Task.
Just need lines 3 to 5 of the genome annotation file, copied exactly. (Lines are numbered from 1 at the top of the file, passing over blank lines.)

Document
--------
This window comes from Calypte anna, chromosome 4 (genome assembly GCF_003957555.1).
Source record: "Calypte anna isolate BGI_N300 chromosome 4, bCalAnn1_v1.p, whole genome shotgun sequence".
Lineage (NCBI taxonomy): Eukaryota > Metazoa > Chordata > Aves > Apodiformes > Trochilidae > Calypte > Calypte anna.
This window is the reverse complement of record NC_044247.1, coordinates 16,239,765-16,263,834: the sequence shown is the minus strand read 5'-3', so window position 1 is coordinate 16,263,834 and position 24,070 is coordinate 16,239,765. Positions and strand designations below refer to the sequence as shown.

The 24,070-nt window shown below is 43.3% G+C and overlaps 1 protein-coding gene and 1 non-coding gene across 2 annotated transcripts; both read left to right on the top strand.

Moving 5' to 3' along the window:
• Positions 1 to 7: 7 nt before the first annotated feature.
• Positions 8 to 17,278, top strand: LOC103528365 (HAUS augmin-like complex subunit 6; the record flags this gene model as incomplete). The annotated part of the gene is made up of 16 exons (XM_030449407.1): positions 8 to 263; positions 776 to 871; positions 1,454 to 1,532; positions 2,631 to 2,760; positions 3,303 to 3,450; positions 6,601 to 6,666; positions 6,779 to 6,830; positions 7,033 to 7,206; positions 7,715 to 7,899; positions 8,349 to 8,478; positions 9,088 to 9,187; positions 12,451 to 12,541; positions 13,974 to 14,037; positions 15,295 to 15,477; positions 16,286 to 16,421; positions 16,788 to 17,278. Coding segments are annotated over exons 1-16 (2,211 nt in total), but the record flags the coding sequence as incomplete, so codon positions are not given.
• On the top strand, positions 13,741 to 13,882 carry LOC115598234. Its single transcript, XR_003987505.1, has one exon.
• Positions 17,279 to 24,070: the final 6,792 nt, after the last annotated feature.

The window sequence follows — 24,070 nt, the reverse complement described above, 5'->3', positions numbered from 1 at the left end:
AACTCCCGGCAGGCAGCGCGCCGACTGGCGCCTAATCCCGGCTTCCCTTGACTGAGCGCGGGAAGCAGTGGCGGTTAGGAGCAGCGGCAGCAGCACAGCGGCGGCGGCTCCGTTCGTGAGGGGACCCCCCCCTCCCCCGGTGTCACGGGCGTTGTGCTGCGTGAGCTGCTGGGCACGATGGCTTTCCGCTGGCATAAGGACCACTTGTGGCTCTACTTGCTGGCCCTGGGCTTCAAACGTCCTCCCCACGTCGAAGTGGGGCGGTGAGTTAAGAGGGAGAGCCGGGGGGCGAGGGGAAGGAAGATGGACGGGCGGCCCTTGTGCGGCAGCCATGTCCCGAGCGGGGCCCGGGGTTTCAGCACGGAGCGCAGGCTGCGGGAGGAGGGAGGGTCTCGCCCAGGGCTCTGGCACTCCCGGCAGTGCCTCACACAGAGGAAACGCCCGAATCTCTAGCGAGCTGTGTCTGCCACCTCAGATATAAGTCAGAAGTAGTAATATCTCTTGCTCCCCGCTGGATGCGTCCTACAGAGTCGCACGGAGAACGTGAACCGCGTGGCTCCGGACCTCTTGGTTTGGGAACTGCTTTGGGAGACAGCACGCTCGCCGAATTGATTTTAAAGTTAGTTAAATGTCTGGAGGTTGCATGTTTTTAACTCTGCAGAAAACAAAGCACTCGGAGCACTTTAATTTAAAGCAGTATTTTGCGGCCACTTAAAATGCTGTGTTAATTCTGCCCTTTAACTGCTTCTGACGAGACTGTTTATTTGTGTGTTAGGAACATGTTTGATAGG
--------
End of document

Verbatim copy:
Lineage (NCBI taxonomy): Eukaryota > Metazoa > Chordata > Aves > Apodiformes > Trochilidae > Calypte > Calypte anna.
This window is the reverse complement of record NC_044247.1, coordinates 16,239,765-16,263,834: the sequence shown is the minus strand read 5'-3', so window position 1 is coordinate 16,263,834 and position 24,070 is coordinate 16,239,765. Positions and strand designations below refer to the sequence as shown.

The 24,070-nt window shown below is 43.3% G+C and overlaps 1 protein-coding gene and 1 non-coding gene across 2 annotated transcripts; both read left to right on the top strand.